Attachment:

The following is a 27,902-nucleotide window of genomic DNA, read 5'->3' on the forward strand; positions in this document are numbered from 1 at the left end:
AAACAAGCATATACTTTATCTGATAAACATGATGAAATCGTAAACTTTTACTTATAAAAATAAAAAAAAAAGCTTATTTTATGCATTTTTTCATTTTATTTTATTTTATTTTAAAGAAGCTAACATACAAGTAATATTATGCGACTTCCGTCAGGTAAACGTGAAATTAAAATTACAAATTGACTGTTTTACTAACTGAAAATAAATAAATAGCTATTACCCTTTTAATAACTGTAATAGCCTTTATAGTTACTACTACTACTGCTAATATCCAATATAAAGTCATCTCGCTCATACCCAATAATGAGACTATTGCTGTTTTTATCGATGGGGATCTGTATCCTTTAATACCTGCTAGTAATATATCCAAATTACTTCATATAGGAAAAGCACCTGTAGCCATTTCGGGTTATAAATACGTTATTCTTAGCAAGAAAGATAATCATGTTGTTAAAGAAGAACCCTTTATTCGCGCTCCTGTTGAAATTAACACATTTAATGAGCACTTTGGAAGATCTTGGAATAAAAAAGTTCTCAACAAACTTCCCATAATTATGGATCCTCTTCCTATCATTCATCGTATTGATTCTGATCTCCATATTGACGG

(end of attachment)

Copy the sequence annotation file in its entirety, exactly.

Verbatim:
The following is a 27,902-nucleotide window of genomic DNA, read 5'->3' on the forward strand; positions in this document are numbered from 1 at the left end:
AAACAAGCATATACTTTATCTGATAAACATGATGAAATCGTAAACTTTTACTTATAAAAATAAAAAAAAAAGCTTATTTTATGCATTTTTTCATTTTATTTTATTTTATTTTAAAGAAGCTAACATACAAGTAATATTATGCGACTTCCGTCAGGTAAACGTGAAATTAAAATTACAAATTGACTGTTTTACTAACTGAAAATAAATAAATAGCTATTACCCTTTTAATAACTGTAATAGCCTTTATAGTTACTACTACTACTGCTAATATCCAATATAAAGTCATCTCGCTCATACCCAATAATGAGACTATTGCTGTTTTTATCGATGGGGATCTGTATCCTTTAATACCTGCTAGTAATATATCCAAATTACTTCATATAGGAAAAGCACCTGTAGCCATTTCGGGTTATAAATACGTTATTCTTAGCAAGAAAGATAATCATGTTGTTAAAGAAGAACCCTTTATTCGCGCTCCTGTTGAAATTAACACATTTAATGAGCACTTTGGAAGATCTTGGAATAAAAAAGTTCTCAACAAACTTCCCATAATTATGGATCCTCTTCCTATCATTCATCGTATTGATTCTGATCTCCATATTGACGG